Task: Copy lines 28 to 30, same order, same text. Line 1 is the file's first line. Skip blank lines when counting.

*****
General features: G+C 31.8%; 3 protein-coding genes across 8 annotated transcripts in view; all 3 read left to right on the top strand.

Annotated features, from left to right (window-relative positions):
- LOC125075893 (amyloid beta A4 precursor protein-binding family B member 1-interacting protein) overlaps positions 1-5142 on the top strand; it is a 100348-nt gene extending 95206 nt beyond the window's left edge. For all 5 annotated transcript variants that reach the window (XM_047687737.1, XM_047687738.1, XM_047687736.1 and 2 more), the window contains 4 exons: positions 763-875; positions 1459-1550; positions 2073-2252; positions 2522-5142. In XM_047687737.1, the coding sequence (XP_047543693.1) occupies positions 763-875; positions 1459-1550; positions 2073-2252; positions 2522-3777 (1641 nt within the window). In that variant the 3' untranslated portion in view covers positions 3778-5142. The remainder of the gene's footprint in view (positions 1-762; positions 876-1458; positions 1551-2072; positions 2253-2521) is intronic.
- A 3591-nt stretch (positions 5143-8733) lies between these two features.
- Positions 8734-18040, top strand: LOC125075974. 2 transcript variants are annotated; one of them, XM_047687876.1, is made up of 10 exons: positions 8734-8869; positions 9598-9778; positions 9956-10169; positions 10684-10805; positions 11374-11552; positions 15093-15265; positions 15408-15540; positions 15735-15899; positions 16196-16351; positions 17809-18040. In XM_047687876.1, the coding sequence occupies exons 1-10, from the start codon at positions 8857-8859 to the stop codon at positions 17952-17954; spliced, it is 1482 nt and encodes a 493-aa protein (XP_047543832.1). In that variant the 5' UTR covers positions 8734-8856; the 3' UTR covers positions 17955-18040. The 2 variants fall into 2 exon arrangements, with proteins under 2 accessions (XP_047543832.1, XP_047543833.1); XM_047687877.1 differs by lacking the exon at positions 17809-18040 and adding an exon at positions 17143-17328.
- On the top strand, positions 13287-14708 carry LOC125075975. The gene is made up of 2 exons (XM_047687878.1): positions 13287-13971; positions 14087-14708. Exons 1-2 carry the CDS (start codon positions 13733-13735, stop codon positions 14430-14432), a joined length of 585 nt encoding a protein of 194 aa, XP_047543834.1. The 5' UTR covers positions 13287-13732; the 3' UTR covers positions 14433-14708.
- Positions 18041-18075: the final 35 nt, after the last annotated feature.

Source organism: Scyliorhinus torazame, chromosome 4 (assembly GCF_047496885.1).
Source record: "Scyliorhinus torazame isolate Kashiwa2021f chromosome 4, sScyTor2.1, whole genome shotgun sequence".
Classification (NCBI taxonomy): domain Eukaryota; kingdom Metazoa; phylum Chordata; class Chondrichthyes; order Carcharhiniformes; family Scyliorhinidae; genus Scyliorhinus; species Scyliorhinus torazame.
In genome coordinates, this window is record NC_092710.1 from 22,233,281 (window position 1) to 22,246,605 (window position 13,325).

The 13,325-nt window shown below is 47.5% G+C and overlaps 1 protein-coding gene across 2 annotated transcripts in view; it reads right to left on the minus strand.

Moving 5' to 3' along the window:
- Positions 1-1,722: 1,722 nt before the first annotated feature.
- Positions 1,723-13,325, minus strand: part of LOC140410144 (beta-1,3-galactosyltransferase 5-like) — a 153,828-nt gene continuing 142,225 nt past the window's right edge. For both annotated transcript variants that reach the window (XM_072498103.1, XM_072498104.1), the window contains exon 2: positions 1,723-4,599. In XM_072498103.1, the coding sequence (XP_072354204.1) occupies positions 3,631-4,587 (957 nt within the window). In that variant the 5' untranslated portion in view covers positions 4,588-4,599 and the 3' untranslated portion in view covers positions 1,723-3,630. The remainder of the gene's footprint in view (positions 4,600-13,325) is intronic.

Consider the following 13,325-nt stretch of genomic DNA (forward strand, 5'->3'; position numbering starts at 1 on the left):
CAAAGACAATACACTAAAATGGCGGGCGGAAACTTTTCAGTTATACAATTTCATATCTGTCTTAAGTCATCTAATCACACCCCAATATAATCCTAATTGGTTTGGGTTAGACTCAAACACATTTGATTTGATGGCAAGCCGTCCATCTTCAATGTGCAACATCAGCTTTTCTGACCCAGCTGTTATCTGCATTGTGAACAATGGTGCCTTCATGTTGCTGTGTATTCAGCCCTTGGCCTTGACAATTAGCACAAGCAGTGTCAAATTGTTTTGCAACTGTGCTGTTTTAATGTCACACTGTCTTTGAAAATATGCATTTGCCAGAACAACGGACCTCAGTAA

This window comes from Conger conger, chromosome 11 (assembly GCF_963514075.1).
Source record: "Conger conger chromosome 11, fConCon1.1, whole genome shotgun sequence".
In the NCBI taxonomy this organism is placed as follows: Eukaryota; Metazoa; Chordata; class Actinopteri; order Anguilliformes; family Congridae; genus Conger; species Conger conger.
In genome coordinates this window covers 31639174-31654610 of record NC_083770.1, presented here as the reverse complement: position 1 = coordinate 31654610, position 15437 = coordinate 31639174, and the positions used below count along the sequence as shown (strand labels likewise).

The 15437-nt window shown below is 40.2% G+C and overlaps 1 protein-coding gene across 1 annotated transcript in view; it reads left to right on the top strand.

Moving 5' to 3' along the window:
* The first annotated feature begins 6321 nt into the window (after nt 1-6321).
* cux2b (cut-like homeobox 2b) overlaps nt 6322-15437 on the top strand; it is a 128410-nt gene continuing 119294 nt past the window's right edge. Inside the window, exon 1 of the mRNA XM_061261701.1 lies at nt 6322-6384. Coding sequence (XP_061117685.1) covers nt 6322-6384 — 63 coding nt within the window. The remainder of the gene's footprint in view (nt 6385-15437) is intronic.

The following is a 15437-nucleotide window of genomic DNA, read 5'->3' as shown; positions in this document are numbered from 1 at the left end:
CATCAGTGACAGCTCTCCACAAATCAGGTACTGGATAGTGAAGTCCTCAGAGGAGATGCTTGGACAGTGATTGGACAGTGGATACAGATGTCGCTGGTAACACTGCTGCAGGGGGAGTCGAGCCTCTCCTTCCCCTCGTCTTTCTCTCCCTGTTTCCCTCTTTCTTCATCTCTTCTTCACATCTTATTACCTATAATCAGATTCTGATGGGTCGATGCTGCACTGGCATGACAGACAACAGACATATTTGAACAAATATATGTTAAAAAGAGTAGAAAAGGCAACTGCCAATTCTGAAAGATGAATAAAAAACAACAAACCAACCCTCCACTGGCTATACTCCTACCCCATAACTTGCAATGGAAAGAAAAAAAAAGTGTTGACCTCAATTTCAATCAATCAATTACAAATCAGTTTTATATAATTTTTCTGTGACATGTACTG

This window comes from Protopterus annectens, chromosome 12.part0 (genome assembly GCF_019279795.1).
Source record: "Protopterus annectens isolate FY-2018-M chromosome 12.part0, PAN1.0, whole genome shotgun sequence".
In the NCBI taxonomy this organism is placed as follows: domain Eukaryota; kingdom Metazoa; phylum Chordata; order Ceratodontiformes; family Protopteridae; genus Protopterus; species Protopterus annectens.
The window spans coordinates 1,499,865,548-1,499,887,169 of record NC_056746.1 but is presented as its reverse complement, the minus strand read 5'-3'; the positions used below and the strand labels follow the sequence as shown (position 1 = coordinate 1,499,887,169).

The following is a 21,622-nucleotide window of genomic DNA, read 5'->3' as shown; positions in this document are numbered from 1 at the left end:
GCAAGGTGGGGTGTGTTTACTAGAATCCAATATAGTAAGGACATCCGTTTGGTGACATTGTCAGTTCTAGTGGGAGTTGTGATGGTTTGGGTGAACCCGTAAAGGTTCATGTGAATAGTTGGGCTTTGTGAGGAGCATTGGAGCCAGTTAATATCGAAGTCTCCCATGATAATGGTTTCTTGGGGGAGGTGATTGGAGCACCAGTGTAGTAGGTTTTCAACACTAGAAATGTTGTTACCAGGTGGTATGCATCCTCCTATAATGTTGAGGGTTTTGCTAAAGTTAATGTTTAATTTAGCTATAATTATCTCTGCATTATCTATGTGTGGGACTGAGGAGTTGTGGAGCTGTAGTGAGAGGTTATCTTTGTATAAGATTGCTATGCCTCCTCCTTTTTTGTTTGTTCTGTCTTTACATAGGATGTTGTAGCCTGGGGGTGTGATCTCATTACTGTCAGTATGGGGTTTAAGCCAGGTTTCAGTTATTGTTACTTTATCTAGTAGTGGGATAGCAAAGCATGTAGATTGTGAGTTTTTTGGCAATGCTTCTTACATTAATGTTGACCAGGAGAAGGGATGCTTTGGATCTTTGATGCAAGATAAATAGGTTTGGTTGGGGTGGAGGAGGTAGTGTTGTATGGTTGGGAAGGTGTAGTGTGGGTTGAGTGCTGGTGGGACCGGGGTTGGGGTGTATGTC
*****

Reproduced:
This window comes from Protopterus annectens, chromosome 12.part0 (genome assembly GCF_019279795.1).
Source record: "Protopterus annectens isolate FY-2018-M chromosome 12.part0, PAN1.0, whole genome shotgun sequence".
In the NCBI taxonomy this organism is placed as follows: domain Eukaryota; kingdom Metazoa; phylum Chordata; order Ceratodontiformes; family Protopteridae; genus Protopterus; species Protopterus annectens.